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Write-up LEHACK19

Write-up for the Active Directory Lab I have created for Akerva exhibition stand @ leHACK19 (Paris)

Index

Title Description
About About the challenge
Reconnaissance Reconnaissance
Initial Foothold Tomcat's host-manager exploitation
Procdump lsass Procdump lsass process to retrieve credentials
Cartography with Bloodhound AD Cartography with Bloodhound
Browsing Shares Browsing shares to retrieve credentials
RBCD Exploitation RBCD Exploitation
Looting Looting juicy information

About

WonkaChall 2 created by Akerva for leHACK19 (Paris) is divided into three parts:

Reconnaissance

In the previous part 1, we retrieved a VPN configuration file on a AWS bucket. We can now connect to the wonka internal network with the VPN config file (wonka_internal.ovpn).

When connected, we want to determine what networks we have access to. For that purpose, we can simply look at routes pushed by our VPN.

172.16.42.0/24 subnetwork looks interesting. Let's see what is alive in it by doing a quick nmap ping.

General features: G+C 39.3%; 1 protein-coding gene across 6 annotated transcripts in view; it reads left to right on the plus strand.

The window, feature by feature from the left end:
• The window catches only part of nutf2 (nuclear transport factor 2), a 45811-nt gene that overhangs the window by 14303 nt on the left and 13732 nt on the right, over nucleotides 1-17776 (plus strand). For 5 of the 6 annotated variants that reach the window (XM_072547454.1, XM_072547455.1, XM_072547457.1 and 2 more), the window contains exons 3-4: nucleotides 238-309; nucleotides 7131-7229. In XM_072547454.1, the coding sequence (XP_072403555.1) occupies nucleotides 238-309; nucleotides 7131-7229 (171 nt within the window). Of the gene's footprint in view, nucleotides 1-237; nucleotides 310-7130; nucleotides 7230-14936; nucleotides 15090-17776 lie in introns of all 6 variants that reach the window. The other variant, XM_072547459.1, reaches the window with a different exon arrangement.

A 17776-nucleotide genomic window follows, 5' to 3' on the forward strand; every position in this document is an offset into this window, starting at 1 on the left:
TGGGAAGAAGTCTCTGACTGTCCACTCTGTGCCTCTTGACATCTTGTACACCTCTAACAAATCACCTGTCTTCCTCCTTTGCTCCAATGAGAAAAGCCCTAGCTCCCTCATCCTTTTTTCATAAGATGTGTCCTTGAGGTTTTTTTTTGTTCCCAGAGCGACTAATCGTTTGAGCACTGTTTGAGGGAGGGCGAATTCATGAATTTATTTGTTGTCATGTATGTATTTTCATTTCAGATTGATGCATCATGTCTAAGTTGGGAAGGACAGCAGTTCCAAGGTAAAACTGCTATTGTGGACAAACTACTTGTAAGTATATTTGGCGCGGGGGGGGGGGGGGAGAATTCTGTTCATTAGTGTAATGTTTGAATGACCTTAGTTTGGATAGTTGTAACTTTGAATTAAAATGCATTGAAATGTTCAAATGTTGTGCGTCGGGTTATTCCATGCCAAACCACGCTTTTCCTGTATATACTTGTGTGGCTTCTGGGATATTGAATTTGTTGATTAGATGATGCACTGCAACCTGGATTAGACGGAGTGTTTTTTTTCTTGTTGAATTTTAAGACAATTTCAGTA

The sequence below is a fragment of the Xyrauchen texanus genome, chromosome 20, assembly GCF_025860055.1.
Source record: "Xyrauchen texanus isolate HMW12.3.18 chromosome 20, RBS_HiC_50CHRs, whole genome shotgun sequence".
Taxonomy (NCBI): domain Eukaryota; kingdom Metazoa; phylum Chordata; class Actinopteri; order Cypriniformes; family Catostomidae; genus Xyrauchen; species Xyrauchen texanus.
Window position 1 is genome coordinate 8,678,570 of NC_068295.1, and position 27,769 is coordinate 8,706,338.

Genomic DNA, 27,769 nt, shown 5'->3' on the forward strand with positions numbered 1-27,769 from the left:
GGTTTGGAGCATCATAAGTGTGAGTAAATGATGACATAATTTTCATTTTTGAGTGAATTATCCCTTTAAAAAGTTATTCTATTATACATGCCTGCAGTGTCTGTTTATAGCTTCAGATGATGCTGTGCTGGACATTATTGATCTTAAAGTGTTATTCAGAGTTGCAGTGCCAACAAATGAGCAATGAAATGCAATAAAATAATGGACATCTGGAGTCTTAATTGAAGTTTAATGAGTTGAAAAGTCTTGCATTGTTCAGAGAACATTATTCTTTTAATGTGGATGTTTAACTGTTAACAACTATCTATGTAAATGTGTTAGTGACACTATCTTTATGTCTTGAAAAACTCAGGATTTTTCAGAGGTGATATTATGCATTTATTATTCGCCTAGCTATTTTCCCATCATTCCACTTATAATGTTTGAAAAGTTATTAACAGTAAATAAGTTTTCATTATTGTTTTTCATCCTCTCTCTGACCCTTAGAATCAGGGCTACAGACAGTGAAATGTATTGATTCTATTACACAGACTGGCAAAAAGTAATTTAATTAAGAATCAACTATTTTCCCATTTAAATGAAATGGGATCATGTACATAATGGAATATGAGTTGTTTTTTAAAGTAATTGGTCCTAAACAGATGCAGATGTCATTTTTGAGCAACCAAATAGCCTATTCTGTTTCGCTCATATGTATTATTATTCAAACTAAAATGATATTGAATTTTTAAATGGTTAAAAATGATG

Three machines looks to be UP:

  • 172.16.42.5
  • 172.16.42.11
  • 172.16.42.101

Juding from the listening services, these three machines look to be Windows, and one seems to be a domain controller. We can note the open port 8080 on 172.16.42.11. Could it be a Tomcat, easy prey?

We confirm these three machines are part of a domain FACTORY.LAN.

Hostname IP address OS
DC01-WW2 172.16.42.5 Windows Server 2019
SRV01-INTRANET 172.16.42.11 Windows Server 2019
PC01-DEV 172.16.42.101 Windows 10

Initial Foothold

By reaching SRV01-INTRANET's port 8080 with a web browser, we face what looks like an internal wiki of the Wonka organization.

An interesting schema is freely available and give a good sight of the company infrastructure.

We can learn the existence of a subnetwork 172.16.69.0/24 with several machines and that PC01-DEV is the computer of a dev/admin. By reaching an inexistant page, the error betrays the web service is indeed a Tomcat. We are aware Tomcat on Windows are often launched with NT AUTHORITY\SYSTEM privileges.